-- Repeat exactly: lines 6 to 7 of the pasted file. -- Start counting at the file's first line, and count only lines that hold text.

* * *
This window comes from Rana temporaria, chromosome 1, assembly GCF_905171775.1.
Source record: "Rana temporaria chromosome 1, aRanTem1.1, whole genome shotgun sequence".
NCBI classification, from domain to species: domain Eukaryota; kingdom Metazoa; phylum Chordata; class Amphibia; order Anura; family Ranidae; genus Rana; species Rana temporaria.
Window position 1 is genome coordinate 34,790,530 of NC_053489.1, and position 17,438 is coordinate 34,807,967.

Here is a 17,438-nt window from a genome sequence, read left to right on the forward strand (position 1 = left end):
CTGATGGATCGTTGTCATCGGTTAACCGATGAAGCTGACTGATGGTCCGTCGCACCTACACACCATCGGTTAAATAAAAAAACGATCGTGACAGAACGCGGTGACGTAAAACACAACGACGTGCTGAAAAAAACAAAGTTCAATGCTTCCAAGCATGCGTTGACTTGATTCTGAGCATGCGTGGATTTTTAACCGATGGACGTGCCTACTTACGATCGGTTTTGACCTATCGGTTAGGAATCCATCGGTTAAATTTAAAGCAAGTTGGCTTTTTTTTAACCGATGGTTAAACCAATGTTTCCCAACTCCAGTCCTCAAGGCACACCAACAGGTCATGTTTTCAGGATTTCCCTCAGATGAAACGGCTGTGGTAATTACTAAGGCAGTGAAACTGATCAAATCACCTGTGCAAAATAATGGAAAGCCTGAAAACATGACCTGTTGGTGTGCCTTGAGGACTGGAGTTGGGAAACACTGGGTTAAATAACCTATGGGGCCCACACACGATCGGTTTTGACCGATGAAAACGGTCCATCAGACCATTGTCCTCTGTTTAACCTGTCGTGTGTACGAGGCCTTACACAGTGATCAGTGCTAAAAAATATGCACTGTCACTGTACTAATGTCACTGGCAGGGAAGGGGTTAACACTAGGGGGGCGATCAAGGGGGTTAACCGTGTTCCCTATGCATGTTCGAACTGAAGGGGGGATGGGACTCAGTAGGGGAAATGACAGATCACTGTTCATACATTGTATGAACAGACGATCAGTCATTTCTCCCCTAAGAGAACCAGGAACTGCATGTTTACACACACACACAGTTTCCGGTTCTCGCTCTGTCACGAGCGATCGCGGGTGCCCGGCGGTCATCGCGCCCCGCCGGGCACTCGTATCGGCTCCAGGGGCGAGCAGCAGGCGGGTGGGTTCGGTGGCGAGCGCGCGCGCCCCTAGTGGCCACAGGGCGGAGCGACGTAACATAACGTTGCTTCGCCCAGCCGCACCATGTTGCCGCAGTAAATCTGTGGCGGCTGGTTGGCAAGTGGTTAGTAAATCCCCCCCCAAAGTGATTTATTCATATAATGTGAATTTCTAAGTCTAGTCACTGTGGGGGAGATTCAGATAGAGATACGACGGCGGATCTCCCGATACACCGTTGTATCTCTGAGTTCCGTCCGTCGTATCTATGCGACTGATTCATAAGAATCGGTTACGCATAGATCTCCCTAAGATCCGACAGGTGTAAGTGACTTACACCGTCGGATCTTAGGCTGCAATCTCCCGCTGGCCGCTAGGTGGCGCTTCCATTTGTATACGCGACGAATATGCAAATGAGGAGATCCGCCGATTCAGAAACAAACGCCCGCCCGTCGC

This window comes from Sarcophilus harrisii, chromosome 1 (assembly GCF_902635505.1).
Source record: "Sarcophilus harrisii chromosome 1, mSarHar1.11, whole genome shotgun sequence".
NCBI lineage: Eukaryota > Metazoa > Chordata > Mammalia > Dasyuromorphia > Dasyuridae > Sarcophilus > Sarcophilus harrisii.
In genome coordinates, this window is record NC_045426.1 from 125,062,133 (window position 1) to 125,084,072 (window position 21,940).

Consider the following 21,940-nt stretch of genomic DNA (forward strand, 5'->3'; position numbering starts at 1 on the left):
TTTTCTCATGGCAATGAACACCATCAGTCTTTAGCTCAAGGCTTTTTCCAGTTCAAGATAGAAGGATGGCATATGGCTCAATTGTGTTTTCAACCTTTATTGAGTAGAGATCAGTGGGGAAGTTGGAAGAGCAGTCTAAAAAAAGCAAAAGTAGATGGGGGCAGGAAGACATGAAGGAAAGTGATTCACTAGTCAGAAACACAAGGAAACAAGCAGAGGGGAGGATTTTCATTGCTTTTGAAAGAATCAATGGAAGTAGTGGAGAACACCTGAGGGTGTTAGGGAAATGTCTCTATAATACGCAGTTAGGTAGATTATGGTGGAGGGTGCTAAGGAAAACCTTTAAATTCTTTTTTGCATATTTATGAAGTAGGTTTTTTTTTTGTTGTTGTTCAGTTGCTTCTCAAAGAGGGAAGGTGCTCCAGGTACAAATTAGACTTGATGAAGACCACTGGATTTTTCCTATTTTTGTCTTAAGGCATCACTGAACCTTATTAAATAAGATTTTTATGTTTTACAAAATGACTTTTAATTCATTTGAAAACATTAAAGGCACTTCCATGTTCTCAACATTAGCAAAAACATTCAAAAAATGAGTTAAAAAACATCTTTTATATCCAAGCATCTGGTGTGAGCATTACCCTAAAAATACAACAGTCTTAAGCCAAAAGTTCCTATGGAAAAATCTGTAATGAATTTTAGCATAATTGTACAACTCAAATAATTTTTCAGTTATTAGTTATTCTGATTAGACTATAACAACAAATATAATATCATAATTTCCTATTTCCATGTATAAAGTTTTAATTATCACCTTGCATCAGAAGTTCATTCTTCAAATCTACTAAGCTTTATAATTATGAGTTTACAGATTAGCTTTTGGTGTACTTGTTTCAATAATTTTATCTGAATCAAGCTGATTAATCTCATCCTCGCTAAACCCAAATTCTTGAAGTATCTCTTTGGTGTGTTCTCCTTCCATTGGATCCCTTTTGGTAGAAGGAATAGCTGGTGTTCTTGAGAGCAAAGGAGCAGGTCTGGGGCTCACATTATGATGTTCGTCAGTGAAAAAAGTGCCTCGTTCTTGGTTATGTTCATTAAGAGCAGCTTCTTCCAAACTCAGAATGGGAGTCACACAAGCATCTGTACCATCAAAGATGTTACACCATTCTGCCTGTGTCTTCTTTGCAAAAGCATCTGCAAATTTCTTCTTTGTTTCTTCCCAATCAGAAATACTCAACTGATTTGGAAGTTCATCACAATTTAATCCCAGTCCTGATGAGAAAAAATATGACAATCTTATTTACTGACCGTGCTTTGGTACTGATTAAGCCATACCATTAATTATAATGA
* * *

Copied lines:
CTGATGGATCGTTGTCATCGGTTAACCGATGAAGCTGACTGATGGTCCGTCGCACCTACACACCATCGGTTAAATAAAAAAACGATCGTGACAGAACGCGGTGACGTAAAACACAACGACGTGCTGAAAAAAACAAAGTTCAATGCTTCCAAGCATGCGTTGACTTGATTCTGAGCATGCGTGGATTTTTAACCGATGGACGTGCCTACTTACGATCGGTTTTGACCTATCGGTTAGGAATCCATCGGTTAAATTTAAAGCAAGTTGGCTTTTTTTTAACCGATGGTTAAACCAATGTTTCCCAACTCCAGTCCTCAAGGCACACCAACAGGTCATGTTTTCAGGATTTCCCTCAGATGAAACGGCTGTGGTAATTACTAAGGCAGTGAAACTGATCAAATCACCTGTGCAAAATAATGGAAAGCCTGAAAACATGACCTGTTGGTGTGCCTTGAGGACTGGAGTTGGGAAACACTGGGTTAAATAACCTATGGGGCCCACACACGATCGGTTTTGACCGATGAAAACGGTCCATCAGACCATTGTCCTCTGTTTAACCTGTCGTGTGTACGAGGCCTTACACAGTGATCAGTGCTAAAAAATATGCACTGTCACTGTACTAATGTCACTGGCAGGGAAGGGGTTAACACTAGGGGGGCGATCAAGGGGGTTAACCGTGTTCCCTATGCATGTTCGAACTGAAGGGGGGATGGGACTCAGTAGGGGAAATGACAGATCACTGTTCATACATTGTATGAACAGACGATCAGTCATTTCTCCCCTAAGAGAACCAGGAACTGCATGTTTACACACACACACAGTTTCCGGTTCTCGCTCTGTCACGAGCGATCGCGGGTGCCCGGCGGTCATCGCGCCCCGCCGGGCACTCGTATCGGCTCCAGGGGCGAGCAGCAGGCGGGTGGGTTCGGTGGCGAGCGCGCGCGCCCCTAGTGGCCACAGGGCGGAGCGACGTAACATAACGTTGCTTCGCCCAGCCGCACCATGTTGCCGCAGTAAATCTGTGGCGGCTGGTTGGCAAGTGGTTAGTAAATCCCCCCCCAAAGTGATTTATTCATATAATGTGAATTTCTAAGTCTAGTCACTGTGGGGGAGATTCAGATAGAGATACGACGGCGGATCTCCCGATACACCGTTGTATCTCTGAGTTCCGTCCGTCGTATCTATGCGACTGATTCATAAGAATCGGTTACGCATAGATCTCCCTAAGATCCGACAGGTGTAAGTGACTTACACCGTCGGATCTTAGGCTGCAATCTCCCGCTGGCCGCTAGGTGGCGCTTCCATTTGTATACGCGACGAATATGCAAATGAGGAGATCCGCCGATTCAGAAACAAACGCCCGCCCGTCGC

This window comes from Sarcophilus harrisii, chromosome 1 (assembly GCF_902635505.1).